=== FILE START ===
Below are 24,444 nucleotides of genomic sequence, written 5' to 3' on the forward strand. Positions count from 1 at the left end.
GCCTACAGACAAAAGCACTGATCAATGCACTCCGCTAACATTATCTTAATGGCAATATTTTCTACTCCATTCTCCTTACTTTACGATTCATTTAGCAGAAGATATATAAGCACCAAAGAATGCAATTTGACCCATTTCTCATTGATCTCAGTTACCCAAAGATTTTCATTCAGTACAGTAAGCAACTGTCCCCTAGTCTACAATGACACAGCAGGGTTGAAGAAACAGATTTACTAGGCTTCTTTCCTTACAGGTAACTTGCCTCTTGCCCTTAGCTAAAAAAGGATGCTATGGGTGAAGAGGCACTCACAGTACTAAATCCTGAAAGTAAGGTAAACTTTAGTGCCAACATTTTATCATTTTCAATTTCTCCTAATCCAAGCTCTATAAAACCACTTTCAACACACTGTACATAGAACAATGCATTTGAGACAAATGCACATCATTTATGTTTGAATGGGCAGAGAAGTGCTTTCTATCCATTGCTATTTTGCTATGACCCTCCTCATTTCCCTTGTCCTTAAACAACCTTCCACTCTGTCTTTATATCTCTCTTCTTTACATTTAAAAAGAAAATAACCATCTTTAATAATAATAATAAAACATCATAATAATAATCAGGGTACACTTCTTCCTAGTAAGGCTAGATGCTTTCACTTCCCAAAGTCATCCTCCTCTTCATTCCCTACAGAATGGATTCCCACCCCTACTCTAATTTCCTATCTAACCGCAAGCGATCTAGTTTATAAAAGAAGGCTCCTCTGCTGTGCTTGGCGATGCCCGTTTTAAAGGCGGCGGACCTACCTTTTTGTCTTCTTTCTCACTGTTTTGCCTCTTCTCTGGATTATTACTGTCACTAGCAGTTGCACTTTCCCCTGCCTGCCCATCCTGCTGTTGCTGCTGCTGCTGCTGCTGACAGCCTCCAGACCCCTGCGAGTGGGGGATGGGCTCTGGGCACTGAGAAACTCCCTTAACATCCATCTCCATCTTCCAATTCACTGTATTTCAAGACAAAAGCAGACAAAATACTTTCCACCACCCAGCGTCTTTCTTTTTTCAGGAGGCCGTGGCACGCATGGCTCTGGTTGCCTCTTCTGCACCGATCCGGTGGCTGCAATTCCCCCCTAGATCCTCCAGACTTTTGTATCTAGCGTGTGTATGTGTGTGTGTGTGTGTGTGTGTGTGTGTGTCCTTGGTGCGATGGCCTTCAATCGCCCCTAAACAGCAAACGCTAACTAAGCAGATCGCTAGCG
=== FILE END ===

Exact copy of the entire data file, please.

Below are 24,444 nucleotides of genomic sequence, written 5' to 3' on the forward strand. Positions count from 1 at the left end.
GCCTACAGACAAAAGCACTGATCAATGCACTCCGCTAACATTATCTTAATGGCAATATTTTCTACTCCATTCTCCTTACTTTACGATTCATTTAGCAGAAGATATATAAGCACCAAAGAATGCAATTTGACCCATTTCTCATTGATCTCAGTTACCCAAAGATTTTCATTCAGTACAGTAAGCAACTGTCCCCTAGTCTACAATGACACAGCAGGGTTGAAGAAACAGATTTACTAGGCTTCTTTCCTTACAGGTAACTTGCCTCTTGCCCTTAGCTAAAAAAGGATGCTATGGGTGAAGAGGCACTCACAGTACTAAATCCTGAAAGTAAGGTAAACTTTAGTGCCAACATTTTATCATTTTCAATTTCTCCTAATCCAAGCTCTATAAAACCACTTTCAACACACTGTACATAGAACAATGCATTTGAGACAAATGCACATCATTTATGTTTGAATGGGCAGAGAAGTGCTTTCTATCCATTGCTATTTTGCTATGACCCTCCTCATTTCCCTTGTCCTTAAACAACCTTCCACTCTGTCTTTATATCTCTCTTCTTTACATTTAAAAAGAAAATAACCATCTTTAATAATAATAATAAAACATCATAATAATAATCAGGGTACACTTCTTCCTAGTAAGGCTAGATGCTTTCACTTCCCAAAGTCATCCTCCTCTTCATTCCCTACAGAATGGATTCCCACCCCTACTCTAATTTCCTATCTAACCGCAAGCGATCTAGTTTATAAAAGAAGGCTCCTCTGCTGTGCTTGGCGATGCCCGTTTTAAAGGCGGCGGACCTACCTTTTTGTCTTCTTTCTCACTGTTTTGCCTCTTCTCTGGATTATTACTGTCACTAGCAGTTGCACTTTCCCCTGCCTGCCCATCCTGCTGTTGCTGCTGCTGCTGCTGCTGACAGCCTCCAGACCCCTGCGAGTGGGGGATGGGCTCTGGGCACTGAGAAACTCCCTTAACATCCATCTCCATCTTCCAATTCACTGTATTTCAAGACAAAAGCAGACAAAATACTTTCCACCACCCAGCGTCTTTCTTTTTTCAGGAGGCCGTGGCACGCATGGCTCTGGTTGCCTCTTCTGCACCGATCCGGTGGCTGCAATTCCCCCCTAGATCCTCCAGACTTTTGTATCTAGCGTGTGTATGTGTGTGTGTGTGTGTGTGTGTGTGTGTGTCCTTGGTGCGATGGCCTTCAATCGCCCCTAAACAGCAAACGCTAACTAAGCAGATCGCTAGCG